Letter to the editor
You say it's difficult to fire a federal employee, and I agree under the
normal civil service rules [Ask Milt column]. However, I am in the Defense Department Civilian Acquisition
Workforce Personnel Demonstration Project and, apparently, it is much easier
to fire someone.
I am a long-term cancer survivor with problems severe pain managed
(to a degree) with prescription narcotic medications, fibromyalgia, severe
osteoporosis of the spine, and the list goes on. I have not asked for "accommodations"
because I wanted to be "normal." While adjusting some of the medications,
I had recall problems and forgot to do two things on two separate occasions
that left my colonel in a difficult spot.
I had been detailed to his organization for the previous 18 months,
and he ended the detail. I agreed with his action because I did screw up.
Back in my old organization, I was told I had a clean slate. Effectively,
I had new job duties starting in April 2002.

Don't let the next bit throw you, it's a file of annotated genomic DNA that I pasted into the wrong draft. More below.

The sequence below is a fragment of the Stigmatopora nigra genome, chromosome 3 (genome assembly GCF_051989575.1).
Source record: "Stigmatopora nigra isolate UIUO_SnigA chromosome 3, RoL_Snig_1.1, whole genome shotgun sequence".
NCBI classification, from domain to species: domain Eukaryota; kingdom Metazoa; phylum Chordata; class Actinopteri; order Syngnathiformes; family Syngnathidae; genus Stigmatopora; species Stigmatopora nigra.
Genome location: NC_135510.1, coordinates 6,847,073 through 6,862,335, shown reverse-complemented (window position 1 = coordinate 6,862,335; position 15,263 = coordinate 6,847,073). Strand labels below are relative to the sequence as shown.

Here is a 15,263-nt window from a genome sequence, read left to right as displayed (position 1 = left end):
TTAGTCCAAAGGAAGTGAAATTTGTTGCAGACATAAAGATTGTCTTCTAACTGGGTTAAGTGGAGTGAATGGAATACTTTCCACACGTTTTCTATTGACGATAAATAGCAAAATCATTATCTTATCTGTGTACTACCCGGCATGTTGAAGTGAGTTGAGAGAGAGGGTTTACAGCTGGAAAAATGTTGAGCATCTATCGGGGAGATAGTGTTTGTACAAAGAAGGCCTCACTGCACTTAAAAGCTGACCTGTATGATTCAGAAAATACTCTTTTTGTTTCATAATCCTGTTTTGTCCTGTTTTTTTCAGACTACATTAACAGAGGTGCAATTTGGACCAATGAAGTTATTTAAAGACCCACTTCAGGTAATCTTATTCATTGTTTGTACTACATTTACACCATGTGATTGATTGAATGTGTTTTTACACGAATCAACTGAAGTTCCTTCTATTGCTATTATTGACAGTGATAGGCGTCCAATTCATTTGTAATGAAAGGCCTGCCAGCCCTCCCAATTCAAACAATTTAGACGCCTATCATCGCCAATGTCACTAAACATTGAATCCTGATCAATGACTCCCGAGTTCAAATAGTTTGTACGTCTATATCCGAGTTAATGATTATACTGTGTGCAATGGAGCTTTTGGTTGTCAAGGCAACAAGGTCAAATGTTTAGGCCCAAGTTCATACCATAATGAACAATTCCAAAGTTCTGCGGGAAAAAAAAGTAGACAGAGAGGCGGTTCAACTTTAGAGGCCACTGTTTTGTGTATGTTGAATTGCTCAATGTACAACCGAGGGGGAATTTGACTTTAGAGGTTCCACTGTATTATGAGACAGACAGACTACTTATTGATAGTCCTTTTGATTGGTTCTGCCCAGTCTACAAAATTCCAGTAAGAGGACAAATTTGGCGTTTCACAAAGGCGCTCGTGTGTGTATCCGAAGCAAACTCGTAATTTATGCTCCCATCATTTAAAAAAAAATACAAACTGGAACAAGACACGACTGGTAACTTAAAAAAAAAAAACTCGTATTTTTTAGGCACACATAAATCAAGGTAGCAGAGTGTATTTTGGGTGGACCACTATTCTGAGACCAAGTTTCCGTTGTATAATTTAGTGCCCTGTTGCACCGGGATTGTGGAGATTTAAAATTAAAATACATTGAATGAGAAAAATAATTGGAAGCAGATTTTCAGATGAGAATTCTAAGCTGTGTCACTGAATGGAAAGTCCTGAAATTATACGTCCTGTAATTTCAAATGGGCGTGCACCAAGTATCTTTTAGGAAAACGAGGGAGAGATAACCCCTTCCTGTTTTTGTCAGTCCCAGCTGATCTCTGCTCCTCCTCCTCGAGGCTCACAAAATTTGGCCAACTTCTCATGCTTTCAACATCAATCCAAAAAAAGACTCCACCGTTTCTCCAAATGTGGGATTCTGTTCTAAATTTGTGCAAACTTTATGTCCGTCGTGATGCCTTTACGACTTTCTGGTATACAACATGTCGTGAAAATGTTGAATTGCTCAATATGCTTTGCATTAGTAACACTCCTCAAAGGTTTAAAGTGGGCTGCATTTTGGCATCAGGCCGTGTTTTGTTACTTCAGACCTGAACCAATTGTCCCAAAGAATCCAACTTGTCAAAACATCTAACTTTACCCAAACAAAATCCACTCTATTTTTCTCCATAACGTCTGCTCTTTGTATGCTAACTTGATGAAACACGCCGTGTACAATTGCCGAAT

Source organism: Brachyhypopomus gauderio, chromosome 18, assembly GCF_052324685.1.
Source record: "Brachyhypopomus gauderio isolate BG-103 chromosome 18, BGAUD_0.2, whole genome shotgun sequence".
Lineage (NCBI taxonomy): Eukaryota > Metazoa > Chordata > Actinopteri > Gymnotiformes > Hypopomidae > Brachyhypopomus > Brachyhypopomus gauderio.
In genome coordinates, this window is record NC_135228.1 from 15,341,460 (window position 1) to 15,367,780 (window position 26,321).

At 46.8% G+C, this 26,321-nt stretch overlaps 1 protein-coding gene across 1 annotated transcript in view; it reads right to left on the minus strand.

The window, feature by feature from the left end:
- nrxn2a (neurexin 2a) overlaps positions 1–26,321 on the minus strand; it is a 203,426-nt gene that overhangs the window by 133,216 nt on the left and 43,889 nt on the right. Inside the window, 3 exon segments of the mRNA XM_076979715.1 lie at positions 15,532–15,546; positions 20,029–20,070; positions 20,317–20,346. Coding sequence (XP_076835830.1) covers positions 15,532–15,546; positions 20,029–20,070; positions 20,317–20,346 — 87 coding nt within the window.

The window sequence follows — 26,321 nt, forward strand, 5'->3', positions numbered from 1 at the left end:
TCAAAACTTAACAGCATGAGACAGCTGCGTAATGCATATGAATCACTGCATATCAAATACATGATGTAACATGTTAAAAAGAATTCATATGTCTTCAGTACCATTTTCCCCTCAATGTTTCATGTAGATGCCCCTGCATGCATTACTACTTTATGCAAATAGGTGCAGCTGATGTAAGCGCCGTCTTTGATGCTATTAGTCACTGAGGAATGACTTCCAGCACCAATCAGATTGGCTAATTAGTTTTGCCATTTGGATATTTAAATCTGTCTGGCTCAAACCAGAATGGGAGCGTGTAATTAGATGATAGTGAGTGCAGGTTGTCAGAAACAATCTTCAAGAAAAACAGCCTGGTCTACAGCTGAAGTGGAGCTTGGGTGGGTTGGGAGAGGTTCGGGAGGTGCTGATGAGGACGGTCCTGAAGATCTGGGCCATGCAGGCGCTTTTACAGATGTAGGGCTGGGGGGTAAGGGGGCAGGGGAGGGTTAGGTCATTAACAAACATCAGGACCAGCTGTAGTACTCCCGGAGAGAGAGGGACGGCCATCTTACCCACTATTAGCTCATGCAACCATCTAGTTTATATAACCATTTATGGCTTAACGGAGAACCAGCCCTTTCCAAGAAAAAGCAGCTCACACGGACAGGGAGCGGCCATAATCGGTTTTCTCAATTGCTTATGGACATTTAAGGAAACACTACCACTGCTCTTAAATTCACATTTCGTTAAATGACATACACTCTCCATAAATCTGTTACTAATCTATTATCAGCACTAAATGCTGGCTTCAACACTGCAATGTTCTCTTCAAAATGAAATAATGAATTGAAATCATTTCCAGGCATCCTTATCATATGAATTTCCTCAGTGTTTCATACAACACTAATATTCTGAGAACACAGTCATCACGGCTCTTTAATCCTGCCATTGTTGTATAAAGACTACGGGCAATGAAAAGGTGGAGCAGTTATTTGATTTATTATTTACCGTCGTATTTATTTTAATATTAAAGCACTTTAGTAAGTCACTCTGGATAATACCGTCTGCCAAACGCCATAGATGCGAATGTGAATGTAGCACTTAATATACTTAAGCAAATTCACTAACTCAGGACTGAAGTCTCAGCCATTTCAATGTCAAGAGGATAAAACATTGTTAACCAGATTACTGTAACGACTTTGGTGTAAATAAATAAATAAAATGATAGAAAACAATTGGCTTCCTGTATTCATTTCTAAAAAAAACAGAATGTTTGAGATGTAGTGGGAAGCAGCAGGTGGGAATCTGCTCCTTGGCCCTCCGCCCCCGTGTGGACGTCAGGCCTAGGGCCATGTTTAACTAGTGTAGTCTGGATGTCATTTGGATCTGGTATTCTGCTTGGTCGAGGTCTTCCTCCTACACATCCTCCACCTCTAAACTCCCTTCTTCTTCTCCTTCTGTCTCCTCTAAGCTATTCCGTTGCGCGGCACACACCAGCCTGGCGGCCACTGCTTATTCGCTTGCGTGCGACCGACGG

The day I came back from my honeymoon, Aug. 7, 2002, I was told that
I was not performing my job duties satisfactorily and that documentation
was going to begin with the intent of firing me. The "demo" project makes
it easier to do just that, I guess.
I thought there was supposed to be a meeting to inform you of this negative
action, at which I thought a union rep was allowed to accompany you. I thought
a rehab program was supposed to be set up to get me back to performing my
duties with weekly/quarterly evaluations to check on my progress. I thought
the intention of this part of the demo was not to terminate the employee
but to help them again become contributing members of the organization's
I thought a lot of things, but I was wrong.
As a point of reference, I have received performance awards every year
since 1987 except for 1994. Luckily, I was given the option of taking a
medical disability retirement (with it's subsequent 60 percent reduction
in salary). At least I get to take my health and life insurance into retirement
I was quite vocal in the open meetings when the demo was presented to
us, even though it was a fait accompli because we had no choice in the matter.
I guess my speaking out has come back to haunt me.
Name withheld by request